The Obama administration is trying to keep pressure on Egypt's leaders. White House spokesman Robert Gibbs said Egypt's government had not even met a minimum threshold of reforms demanded by its people and warned that massive protests will continue until changes are made.
Fresh support for the protesters is coming from an unlikely corner — Egypt's state-owned Al-Ahram newspaper. The mouthpiece of successive regimes since the 1950s, the paper has sharply changed the tone of its unrest coverage and is using the word "revolution" to describe the anti-Mubarak demonstrations. The newspaper, Egypt's oldest, previously echoed official statements that called the protesters "outlaws" or "saboteurs" and a "bunch of conspirators."
Efforts by Vice President Suleiman to open a dialogue with protesters over reforms have broken down since the weekend, with youth organizers of the movement deeply suspicious that he plans only superficial changes far short of real democracy. They refuse any talks unless Mubarak steps down first.
Showing growing impatience with the rejection, Suleiman issued a sharp warning that raised the prospect of a renewed crackdown. He told Egyptian newspaper editors late Tuesday that there could be a "coup" unless demonstrators agree to enter negotiations.
Protesters considered the reference to a coup to be a veiled reference to a possible new crackdown. Suleiman, a military man who was intelligence chief before being elevated to vice president amid the crisis, tried to explain the coup remark by saying: "I mean a coup of the regime against itself, or a military coup or an absence of the system. Some force, whether its the army or police or the intelligence agency or the (opposition Muslim) Brotherhood or the youth themselves could carry out 'creative chaos' to end the regime and take power," he said.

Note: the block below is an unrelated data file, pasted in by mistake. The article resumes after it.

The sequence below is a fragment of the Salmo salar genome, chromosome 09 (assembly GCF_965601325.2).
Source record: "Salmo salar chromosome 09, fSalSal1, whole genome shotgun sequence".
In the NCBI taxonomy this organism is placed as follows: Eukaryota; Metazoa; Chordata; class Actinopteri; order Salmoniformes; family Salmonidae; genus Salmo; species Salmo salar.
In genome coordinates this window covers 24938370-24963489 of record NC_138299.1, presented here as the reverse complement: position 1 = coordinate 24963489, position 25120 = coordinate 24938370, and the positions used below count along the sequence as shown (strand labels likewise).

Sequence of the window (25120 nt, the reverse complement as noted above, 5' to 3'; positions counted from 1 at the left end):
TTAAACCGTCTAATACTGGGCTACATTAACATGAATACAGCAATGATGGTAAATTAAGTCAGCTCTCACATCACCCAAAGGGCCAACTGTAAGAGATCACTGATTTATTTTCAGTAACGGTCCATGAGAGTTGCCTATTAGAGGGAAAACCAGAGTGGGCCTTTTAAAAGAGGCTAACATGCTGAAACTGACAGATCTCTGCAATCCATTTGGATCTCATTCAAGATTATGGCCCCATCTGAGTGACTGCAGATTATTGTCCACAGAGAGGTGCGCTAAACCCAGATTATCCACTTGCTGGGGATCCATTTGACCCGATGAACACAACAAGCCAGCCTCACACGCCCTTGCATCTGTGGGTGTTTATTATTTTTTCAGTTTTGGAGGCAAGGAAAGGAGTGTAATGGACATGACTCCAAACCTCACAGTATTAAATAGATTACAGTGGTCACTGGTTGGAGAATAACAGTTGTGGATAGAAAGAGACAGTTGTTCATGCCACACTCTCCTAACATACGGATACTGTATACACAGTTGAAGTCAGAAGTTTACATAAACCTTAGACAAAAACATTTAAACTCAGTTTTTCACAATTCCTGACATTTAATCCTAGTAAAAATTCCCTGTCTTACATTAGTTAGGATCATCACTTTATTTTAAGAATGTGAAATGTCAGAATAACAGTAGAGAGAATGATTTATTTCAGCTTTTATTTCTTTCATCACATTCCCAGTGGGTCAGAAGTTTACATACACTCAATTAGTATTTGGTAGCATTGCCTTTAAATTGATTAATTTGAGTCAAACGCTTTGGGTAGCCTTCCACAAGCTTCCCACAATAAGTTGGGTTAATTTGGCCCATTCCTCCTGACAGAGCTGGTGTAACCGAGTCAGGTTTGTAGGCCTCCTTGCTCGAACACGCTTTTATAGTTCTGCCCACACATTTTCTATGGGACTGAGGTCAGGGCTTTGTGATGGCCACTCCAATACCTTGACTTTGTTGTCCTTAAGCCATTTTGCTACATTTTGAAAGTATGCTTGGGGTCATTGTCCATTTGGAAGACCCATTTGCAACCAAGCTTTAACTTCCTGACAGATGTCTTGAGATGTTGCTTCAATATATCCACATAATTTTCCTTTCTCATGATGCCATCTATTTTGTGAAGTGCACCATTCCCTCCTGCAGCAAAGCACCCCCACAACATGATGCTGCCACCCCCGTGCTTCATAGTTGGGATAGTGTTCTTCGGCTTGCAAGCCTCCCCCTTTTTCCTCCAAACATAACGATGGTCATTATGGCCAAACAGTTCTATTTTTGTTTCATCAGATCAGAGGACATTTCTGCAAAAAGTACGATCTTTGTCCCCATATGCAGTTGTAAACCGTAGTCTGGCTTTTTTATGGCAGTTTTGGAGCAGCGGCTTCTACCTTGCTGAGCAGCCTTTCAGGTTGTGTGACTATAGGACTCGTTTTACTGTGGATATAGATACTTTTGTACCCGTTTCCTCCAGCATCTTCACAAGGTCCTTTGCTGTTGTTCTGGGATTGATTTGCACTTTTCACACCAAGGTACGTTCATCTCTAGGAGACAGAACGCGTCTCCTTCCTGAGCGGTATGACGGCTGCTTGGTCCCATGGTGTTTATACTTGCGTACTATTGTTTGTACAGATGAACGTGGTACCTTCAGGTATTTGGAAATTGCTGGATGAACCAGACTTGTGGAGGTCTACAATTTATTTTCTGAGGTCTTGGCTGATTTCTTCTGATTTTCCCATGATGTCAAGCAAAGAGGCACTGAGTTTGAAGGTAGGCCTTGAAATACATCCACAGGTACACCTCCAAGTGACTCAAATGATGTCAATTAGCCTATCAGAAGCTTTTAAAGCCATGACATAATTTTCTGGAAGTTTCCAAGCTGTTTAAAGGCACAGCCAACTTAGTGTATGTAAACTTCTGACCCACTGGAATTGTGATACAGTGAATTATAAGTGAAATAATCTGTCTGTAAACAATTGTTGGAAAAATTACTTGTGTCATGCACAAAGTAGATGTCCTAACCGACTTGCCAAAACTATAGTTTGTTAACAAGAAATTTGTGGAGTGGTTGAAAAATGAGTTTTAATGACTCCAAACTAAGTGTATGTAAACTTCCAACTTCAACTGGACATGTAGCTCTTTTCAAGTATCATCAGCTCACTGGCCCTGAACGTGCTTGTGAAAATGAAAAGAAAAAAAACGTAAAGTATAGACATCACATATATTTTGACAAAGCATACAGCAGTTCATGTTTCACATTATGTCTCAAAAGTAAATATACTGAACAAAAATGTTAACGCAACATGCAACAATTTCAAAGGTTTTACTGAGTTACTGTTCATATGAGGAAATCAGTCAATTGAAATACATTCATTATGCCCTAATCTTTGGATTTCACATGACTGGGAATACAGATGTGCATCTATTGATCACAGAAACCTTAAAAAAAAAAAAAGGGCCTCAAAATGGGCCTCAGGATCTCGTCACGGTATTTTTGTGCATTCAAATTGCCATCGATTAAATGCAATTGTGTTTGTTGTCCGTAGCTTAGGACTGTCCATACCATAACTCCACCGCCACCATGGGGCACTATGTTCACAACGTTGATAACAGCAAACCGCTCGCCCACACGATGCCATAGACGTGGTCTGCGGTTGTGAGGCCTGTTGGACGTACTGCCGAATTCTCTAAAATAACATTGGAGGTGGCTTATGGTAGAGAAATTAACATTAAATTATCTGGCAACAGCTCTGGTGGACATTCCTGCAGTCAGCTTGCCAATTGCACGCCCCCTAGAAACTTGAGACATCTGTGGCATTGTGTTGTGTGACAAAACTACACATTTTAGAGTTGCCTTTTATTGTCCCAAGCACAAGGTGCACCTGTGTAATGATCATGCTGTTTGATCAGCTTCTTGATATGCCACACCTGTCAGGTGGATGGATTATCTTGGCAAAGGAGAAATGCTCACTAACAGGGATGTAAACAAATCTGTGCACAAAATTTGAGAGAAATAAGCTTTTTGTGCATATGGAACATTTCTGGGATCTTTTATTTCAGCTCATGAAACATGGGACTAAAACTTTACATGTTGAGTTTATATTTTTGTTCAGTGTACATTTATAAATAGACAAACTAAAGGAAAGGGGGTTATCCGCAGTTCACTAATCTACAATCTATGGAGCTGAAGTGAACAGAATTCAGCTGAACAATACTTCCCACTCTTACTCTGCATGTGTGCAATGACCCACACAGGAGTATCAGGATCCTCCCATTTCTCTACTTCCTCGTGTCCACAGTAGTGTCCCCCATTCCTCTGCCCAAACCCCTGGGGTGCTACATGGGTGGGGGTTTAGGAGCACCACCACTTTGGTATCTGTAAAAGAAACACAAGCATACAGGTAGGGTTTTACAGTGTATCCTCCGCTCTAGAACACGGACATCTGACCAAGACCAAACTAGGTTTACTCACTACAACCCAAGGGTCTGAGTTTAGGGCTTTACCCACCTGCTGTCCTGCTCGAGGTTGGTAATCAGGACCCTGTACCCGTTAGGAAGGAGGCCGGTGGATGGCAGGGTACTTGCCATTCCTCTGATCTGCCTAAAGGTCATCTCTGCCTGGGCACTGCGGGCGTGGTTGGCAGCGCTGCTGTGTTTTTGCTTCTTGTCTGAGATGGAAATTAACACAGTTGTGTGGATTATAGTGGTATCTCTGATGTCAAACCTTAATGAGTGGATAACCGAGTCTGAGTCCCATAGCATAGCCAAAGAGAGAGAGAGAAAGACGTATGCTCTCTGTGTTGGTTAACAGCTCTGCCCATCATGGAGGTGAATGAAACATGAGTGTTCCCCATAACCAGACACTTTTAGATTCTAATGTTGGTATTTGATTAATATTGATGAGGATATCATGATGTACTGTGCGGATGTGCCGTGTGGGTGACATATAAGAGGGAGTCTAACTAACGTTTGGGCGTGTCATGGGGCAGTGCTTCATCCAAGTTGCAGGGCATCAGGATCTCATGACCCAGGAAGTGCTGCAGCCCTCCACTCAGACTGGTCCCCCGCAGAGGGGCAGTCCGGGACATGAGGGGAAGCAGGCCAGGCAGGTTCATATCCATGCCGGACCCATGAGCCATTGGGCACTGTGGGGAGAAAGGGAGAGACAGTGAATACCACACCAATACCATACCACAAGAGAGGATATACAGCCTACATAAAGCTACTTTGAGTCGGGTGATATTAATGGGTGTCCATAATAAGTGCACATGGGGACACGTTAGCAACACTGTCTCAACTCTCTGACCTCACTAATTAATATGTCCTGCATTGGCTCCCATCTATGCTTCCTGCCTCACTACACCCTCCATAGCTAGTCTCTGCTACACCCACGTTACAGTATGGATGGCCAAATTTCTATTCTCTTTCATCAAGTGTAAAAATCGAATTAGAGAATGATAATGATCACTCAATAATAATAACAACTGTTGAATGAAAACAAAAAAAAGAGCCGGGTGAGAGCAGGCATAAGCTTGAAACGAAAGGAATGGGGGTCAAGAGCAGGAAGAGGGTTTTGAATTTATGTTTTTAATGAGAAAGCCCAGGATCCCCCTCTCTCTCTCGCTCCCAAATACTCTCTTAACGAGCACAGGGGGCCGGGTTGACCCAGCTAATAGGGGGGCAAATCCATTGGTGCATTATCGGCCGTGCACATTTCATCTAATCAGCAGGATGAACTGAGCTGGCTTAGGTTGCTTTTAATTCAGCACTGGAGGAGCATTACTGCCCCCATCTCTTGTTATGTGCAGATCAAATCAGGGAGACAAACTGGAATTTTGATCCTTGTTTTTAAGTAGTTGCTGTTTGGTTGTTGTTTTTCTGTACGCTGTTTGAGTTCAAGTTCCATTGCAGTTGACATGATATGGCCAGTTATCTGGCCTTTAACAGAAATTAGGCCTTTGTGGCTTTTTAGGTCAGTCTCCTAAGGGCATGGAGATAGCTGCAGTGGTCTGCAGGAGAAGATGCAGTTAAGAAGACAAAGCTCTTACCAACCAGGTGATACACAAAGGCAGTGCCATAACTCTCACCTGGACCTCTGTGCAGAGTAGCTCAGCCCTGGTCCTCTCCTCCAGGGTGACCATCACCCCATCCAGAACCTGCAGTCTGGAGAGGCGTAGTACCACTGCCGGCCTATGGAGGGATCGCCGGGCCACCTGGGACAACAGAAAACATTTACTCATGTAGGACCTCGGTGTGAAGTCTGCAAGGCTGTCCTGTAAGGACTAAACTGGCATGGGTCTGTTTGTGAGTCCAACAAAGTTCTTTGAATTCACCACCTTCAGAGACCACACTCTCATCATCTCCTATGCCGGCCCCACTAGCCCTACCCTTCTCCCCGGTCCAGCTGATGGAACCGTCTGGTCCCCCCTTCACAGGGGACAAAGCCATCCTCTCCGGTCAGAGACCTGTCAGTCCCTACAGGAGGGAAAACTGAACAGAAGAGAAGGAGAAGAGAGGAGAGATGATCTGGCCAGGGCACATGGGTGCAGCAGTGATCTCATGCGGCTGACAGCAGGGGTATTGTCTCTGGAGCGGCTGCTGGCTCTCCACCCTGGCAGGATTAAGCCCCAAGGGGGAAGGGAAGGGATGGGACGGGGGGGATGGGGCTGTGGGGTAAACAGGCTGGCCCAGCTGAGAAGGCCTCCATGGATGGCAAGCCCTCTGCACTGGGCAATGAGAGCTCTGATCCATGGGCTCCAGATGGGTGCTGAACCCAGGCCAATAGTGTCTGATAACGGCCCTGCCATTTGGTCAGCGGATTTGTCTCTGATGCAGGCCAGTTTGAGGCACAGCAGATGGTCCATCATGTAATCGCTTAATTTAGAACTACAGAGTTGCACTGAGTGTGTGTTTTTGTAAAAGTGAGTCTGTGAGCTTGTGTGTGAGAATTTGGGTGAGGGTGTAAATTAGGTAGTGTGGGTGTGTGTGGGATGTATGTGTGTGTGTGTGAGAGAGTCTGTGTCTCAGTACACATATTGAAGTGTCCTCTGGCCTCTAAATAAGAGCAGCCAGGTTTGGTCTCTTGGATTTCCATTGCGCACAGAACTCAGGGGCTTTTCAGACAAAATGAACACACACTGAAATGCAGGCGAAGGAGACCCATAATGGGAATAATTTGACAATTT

"We can't bear this for a long time," Suleiman said of the protests. "There must be an end to this crisis as soon as possible." He said the regime wants to resolve the crisis through dialogue, warning: "We don't want to deal with Egyptian society with police tools."
Officials have made a series of pledges not to attack, harass or arrest the activists, but Suleiman's comments suggested that won't last forever.
Egyptian Foreign Minister Ahmed Aboul Gheit said in an interview with "PBS NewsHour" that there would be chaos if Mubarak stepped down immediately. He warned that if the opposition tried to compose an unconstitutional government, "then maybe the armed forces would feel compelled to intervene in a more drastic manner. Do we want the armed forces to assume the responsibility of stabilizing the nation thru imposing martial law, and army in the streets?"
Suleiman, a close confident of the president, rejected any "end to the regime" including an immediate departure for Mubarak, who says he will serve out the rest of his term until September elections.
Suleiman suggested Egypt was not ready for democracy, and said a government-formed panel of judges, dominated by Mubarak loyalists, would push ahead with recommending its own constitutional amendments to be put to a referendum. Those statements further deepened protesters' skepticism over his intentions.
Still, authorities continued to try to project an image of normalcy. Egypt's most famous tourist attraction, the Pyramids of Giza, reopened to tourists on Wednesday after a 12-day closure. But few came to visit — tens of thousands of foreigners have fled Egypt amid the chaos, taking with them an important facet of the nation's economy.
Meanwhile, the newly appointed culture minister, Gabr Asfour, resigned his post for health reasons, according to government spokesman Magdy Rady.